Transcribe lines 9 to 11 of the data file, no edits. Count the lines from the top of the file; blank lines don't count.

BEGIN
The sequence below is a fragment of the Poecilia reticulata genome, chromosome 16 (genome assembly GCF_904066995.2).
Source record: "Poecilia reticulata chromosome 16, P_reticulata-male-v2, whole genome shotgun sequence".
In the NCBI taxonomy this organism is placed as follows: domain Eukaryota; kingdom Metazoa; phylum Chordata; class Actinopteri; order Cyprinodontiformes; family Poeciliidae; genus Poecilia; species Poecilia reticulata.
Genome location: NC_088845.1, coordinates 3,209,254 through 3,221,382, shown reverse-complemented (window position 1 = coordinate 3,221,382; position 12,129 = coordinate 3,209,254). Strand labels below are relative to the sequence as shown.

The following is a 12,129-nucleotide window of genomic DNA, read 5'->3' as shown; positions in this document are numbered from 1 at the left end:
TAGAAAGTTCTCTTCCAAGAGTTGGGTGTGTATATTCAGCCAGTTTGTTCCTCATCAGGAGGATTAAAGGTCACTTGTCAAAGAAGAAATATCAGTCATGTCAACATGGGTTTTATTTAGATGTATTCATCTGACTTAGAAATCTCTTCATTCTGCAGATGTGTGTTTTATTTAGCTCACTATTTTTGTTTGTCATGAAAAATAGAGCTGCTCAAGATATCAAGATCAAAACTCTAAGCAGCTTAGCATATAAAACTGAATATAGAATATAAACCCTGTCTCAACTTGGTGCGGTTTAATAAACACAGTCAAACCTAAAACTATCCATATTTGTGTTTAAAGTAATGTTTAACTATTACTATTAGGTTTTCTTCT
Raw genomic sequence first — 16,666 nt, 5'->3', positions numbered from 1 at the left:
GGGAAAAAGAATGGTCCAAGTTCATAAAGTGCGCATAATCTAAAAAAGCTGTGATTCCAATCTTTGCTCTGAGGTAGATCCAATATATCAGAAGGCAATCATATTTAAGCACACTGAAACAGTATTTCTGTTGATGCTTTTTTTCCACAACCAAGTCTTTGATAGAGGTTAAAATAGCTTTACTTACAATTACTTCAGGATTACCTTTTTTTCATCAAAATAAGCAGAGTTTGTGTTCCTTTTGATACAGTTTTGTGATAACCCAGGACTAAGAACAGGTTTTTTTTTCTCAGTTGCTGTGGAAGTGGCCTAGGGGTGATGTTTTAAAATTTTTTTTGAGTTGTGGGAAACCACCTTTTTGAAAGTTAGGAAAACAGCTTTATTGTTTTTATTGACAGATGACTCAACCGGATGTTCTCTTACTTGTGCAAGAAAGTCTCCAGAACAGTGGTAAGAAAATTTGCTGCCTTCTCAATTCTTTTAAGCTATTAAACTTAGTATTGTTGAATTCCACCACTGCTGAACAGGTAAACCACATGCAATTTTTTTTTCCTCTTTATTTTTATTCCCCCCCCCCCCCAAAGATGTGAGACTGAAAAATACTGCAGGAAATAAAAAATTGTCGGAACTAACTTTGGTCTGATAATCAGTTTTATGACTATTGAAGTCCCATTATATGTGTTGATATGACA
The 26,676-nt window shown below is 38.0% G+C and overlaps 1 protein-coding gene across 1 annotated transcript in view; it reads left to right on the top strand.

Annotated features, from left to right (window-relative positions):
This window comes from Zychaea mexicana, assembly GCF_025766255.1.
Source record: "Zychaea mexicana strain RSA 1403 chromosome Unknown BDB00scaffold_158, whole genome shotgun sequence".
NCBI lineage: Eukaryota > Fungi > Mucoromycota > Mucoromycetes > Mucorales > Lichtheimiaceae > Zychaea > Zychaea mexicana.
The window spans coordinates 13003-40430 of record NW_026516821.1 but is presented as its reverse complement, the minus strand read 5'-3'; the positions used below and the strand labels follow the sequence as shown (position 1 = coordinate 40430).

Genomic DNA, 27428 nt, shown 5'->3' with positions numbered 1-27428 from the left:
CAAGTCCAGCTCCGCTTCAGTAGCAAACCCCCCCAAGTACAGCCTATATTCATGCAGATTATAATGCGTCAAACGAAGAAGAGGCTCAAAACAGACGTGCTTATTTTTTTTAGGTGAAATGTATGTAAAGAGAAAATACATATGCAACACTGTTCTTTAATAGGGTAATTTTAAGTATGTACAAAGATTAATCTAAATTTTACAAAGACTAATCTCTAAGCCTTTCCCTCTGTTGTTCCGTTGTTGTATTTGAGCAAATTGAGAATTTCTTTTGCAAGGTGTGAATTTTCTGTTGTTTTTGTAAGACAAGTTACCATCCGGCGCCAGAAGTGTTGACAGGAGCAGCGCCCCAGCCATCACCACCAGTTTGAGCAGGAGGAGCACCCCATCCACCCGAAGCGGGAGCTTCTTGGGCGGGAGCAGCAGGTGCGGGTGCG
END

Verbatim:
The 26,676-nt window shown below is 38.0% G+C and overlaps 1 protein-coding gene across 1 annotated transcript in view; it reads left to right on the top strand.

Annotated features, from left to right (window-relative positions):
This window comes from Zychaea mexicana, assembly GCF_025766255.1.